The Swedish Nuclear Power Inspectorate looked at this, and approved the permits.

Fälldin’s government suddenly had massive amounts of egg on their face. Feeling that they no longer had the vote of confidence by the Riksdag (Sweden’s unicameral parliament), the government resigned.

This was the beginning of the end of the — in this author’s opinion —only pragmatic argument against nuclear power.

A long and protracted end

As the reader is well aware, the 1970s and 80s were turbulent times for nuclear power.

The nuclear waste issue however, proceeded quietly. In 1984, a law was passed that established that the effort for creating a waste repository would be paid by the consumers. For many years, a levy on the electrical bill explicitly specified how much you as a consumer were paying to the Nuclear Waste Fund. This was counted at less than 1 öre per kWh (1 öre = 0.01 SEK, 1 SEK was valued at roughly 0.2 USD back then).

In close cooperation with first the Nuclear Power Inspectorate, later renamed to the Swedish Radiation Safety Authority (SSM), SKB, the company specifically created to engineer a solution for the waste, researched and designed what would later be presented as the KBS-3 solution.

In 2011, SKB submitted the proposal for approval.

SSM was the first toll gate. They asked for complementary research. SKB submitted that, and SSM passed the issue on.

Another toll gate was public approval. And in what seems a near bizarre twist to the story, the two counties proposed as sites for the repository, essentially fought each other over the issue, demanding to have the site located on their own grounds. Östhammar county won the battle, and was appointed as the site of the repository. Oskarhamns county got a “consolation prize” in the form of the encapsulation factory.

The third toll gate was the Land & Environment Court. They had little to say and swiftly approved the application.

Hence the application arrived at the final toll gate: the Swedish cabinet, and the desk of the Department for the Environment.

Just one small hitch there: the head of that department was a Green Party minister.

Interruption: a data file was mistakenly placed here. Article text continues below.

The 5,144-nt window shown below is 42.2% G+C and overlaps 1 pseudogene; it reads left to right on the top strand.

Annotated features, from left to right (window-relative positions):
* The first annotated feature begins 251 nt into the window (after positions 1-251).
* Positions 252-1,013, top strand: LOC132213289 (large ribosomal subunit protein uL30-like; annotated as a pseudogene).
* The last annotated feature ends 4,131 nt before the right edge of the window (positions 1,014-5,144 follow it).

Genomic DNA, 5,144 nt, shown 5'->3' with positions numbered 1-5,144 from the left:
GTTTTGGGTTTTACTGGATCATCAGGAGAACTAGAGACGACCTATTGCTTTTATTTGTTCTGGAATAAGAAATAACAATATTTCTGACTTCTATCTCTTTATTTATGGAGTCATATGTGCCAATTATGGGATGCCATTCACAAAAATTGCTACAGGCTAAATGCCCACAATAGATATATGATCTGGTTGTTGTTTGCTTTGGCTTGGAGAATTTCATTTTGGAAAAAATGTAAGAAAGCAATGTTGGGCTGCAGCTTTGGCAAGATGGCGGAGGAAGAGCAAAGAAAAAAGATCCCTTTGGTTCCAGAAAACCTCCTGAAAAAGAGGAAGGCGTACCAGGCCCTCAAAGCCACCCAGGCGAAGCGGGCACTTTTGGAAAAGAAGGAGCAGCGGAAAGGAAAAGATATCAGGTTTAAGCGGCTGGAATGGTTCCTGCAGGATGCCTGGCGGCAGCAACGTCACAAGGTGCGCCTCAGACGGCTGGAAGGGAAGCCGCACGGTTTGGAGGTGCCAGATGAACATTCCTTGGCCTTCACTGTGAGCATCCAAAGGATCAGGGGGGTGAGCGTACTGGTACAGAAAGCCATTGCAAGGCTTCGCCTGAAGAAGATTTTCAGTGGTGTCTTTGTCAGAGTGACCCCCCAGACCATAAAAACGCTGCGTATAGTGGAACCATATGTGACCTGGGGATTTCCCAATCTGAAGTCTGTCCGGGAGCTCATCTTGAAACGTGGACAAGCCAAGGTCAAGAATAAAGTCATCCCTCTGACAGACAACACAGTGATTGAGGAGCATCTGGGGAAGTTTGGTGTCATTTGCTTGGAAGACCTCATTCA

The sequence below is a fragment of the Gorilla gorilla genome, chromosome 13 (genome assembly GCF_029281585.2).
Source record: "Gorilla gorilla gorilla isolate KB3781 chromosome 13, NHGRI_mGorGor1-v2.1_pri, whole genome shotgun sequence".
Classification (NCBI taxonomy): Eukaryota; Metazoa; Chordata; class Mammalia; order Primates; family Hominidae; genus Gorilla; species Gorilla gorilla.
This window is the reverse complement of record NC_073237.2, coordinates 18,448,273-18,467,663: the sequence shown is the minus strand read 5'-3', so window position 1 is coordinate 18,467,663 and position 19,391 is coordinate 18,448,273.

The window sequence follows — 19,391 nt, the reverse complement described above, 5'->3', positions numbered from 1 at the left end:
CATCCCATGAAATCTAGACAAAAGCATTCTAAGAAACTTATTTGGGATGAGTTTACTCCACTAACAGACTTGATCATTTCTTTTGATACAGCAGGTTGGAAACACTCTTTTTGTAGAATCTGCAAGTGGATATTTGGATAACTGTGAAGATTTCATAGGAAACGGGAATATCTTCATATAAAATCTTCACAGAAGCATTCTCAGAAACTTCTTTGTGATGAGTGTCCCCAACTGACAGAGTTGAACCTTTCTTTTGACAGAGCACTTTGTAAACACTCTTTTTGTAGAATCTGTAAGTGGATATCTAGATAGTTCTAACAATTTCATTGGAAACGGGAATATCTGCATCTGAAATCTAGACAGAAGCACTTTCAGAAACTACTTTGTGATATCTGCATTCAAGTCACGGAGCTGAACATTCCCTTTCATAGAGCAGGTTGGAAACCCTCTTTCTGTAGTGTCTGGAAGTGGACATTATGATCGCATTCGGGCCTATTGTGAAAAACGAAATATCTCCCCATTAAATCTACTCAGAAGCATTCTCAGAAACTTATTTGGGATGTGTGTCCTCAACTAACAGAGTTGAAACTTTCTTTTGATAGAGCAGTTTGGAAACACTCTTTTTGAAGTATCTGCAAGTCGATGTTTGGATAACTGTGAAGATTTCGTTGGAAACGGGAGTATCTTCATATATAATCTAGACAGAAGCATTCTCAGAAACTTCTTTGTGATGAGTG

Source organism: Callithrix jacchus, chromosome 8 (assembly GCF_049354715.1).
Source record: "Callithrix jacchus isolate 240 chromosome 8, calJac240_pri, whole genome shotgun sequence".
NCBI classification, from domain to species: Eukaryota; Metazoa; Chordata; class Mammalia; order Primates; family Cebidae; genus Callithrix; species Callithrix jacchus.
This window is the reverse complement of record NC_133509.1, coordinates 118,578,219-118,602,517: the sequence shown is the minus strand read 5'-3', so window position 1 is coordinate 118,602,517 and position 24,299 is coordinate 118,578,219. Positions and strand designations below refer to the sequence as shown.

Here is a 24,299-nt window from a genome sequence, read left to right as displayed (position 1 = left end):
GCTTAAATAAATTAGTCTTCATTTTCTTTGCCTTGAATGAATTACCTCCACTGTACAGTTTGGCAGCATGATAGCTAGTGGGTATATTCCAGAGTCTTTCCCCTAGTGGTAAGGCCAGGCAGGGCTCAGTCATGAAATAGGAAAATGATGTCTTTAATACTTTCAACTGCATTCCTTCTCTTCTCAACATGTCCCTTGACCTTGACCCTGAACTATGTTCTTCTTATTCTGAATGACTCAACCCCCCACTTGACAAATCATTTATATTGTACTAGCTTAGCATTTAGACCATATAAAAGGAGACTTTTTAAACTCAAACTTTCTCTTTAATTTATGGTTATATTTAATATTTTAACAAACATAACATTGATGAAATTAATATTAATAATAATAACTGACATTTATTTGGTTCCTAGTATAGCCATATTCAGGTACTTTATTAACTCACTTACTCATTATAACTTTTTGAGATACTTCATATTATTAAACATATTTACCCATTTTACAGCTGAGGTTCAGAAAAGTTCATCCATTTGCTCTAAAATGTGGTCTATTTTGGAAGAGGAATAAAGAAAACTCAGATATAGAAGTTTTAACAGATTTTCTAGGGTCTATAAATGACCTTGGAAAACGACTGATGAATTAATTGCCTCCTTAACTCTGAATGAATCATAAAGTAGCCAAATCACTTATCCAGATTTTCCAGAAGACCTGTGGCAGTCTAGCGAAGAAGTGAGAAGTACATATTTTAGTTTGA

Quick rewind to 1978 again. The greens had just been humiliated on the issue of nuclear waste. Fälldin implored Palme to hold a referendum on the issue. Palme refused.

…until a pilot-operated relief valve jammed open in a brand-new unit at Three Mile Island.

Palme, seeing a nightmare of a summer leading up to the general election in September 1979, quickly agreed to the referendum, in order to remove the now politically radioactive issue from the table.

With the referendum, the greens again had high hope that the quick abolishment of nuclear power in Sweden would be achieved.

That did not happen. Instead, nuclear power was given a 30 year life-span in Sweden. The ideological greens were fuming at this, and quickly splintered out into a new party: the Environmental Party the Greens. First thing that went into the party programme was to declare nuclear power anathema.

Fast forward to 2021 again, and Green Party minister Per Bolund had on his table a paper to sign, a paper that — in effect — said that the Swedish government’s official position is that the nuclear power industry was right, and they did a great thing in solving the issue of waste, while the greens did nothing but fling dirt at them.

That paper remained unsigned for many months, and the political opposition began to accuse the government of stalling. Threats of constitutional hearings, even a vote of no confidence, were uttered.

The unexpected thaw

Then, suddenly, in late November 2021, the Green Party said “we are leaving the government”. The reason stated was domestic political issues, but the practical upshot of this was that a new minister for the environment was appointed, one that was not ideologically green.

The political opposition quickly swarmed the new minister — Annika Strandhäll — like disaster news on a nuclear event, and demanded a decision on the waste issue. Strandhäll delayed that decision over Yule 2021.

And — today — 27th of January 2022, the historical decision was announced…

KBS-3 is approved as a solution for high-level nuclear waste in Sweden.

50 years of waiting is over.

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“If the world were to adopt nuclear power, where would all of the waste go?”

A surprisingly good outreach platform has turned out to be, a Q&A site where people ask questions and let anyone answer. So I will be replicating some of my answers from there to here. Enjoy…

Nature showed us how to do it, and it works great!

This is a nuclear waste repository, that held waste for 2 billion years.

(image source)

Yes, you read that right: 2,000,000,000 years. That is 20,000 times more than what we consider to be adequate for a repository. And the only reason it is not longer than that is because…

a. that is how much time has passed since the waste was created

b. the waste has now decayed, completely. [1]

In the 1970’s, the Uranium ore find at Oklo, Gabon, Africa, gathered attention, because there was something “wrong” with the ore. It was as if the Uranium had already been used in a reactor.

As it turned out, it had indeed been in a reactor, a natural reactor. Billions of years back the isotope mix of Uranium was more like that we use in artificial reactors today. So all it needed was a bit of water to moderate the neutrons and — voilà! — nuclear fission, just like we do it today.